These are strange times to be a father. Fathers have never been expected to do more—around the house, in their children’s lives. This is wonderful. It’s also challenging and confusing because societal expectations and the actual process for preparing new dads for doing these things are not quite in alignment. At the same time, the word “masculine” is not indelibly connected to that idea of “toxic masculinity.” So much of what it has and continues to mean to “be a man” are now denigrated and criticized. The modern picture of a dad is somehow simultaneously an overweight oaf who tells lame jokes and a patriarchal tyrant. A control freak and a checked out layabout.
And this isn’t even getting into the extreme theories about how having kids is unconscionable in an age of climate change or feminist arguments for “abolishing the family.”
The point is: It’s confusing and overwhelming to be a dad sometimes. Who should you be? How should you act? Are you doing the right thing? Or are you a monster?
Blake Masters, the founder of Spar! (an awesome fitness/habit app that will help you get better and stay healthy) and the co-author of Peter Thiel’s Zero to One, has a rather refreshing and inspiring message for dads out there. We asked him what fatherhood has meant to him and his answer cuts through so much of the noise:
I am *proud to be a father*, not only in the sense that my particular children have this or that specific quality, or that I teach them x or I learn from them about y. I’m proud to be a father because fatherhood is important, fatherhood is a key half of what makes the whole human enterprise keep going, and fatherhood specifically is about raising formidable young people that understand and respect what’s good about the world their predecessors have made, how to keep up that good work, and indeed, maybe even how to make things a little better, without getting crushed or discouraged or too jaded along the way. *My* kids are great, I love them very much, and I’m proud of and cherish our relationships. But every once in awhile, when they have finally gone to sleep for the night, it’s nice to zoom out and try to understand the big picture: we are participating in the timeless institution of watching over and rearing small people, who will before too long take up that challenge and do it again themselves.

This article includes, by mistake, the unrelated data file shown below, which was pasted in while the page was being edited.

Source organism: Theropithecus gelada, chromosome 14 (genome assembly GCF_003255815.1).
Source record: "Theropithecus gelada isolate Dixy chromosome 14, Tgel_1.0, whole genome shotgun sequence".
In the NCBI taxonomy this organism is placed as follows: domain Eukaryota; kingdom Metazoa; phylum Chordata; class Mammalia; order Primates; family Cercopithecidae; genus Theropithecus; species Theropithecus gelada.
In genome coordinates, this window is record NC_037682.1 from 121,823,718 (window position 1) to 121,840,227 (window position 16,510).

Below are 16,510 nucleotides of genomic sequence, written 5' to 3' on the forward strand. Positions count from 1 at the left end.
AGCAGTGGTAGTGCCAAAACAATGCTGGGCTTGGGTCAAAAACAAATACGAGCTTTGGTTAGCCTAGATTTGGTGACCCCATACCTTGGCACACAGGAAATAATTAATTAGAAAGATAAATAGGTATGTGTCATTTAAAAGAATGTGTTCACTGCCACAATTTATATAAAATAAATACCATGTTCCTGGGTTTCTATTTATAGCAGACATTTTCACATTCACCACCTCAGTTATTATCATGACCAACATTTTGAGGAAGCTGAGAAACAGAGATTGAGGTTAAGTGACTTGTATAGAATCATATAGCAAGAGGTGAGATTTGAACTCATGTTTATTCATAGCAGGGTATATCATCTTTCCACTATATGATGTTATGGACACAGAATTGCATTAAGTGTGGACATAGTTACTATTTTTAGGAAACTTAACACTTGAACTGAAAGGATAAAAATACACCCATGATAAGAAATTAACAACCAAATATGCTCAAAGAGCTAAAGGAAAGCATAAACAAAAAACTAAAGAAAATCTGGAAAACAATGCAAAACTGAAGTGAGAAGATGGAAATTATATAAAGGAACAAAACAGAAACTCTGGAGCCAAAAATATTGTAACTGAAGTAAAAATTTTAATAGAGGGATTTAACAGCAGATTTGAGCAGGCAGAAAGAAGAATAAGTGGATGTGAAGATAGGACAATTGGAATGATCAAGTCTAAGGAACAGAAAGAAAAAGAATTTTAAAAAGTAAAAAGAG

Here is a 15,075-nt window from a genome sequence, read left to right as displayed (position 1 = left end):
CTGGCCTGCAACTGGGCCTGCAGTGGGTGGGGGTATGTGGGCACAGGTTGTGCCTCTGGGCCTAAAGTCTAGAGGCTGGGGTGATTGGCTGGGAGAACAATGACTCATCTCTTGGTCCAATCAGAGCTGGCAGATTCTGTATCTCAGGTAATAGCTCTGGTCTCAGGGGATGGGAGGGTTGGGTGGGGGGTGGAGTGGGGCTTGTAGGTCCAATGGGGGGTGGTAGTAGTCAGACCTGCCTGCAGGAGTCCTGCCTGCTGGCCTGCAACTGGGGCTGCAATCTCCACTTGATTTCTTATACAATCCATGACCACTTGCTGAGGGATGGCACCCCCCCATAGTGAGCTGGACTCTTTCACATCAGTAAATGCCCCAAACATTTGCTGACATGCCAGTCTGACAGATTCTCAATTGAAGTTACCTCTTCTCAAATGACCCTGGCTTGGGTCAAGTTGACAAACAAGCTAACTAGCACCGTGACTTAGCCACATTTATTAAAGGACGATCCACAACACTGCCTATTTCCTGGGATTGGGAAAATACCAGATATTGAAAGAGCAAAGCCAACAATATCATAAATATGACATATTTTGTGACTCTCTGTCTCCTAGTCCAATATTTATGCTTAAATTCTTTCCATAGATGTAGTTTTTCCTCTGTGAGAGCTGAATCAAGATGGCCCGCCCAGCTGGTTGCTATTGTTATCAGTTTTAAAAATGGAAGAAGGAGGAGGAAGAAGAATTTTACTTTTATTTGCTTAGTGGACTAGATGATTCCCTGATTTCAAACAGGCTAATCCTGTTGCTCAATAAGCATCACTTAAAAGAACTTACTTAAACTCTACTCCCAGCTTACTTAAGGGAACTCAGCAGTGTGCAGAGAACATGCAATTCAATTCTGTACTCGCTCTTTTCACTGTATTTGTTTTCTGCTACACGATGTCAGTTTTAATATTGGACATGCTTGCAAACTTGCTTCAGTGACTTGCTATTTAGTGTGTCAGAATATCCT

Don’t let anyone make you feel down about this. Don’t let anyone kick you around for doing your best. This fatherhood thing is important. It’s a long tradition we are a part of. We are doing the work of our grandfathers and their grandfathers, and at the same time, we are also moving the world forward, questioning old assumptions, setting new norms.
Give yourself some credit. Feel the power of that bigger picture. Know that you are engaged in a timeless process, one that the human species would not survive without. You are a father and that’s a good thing.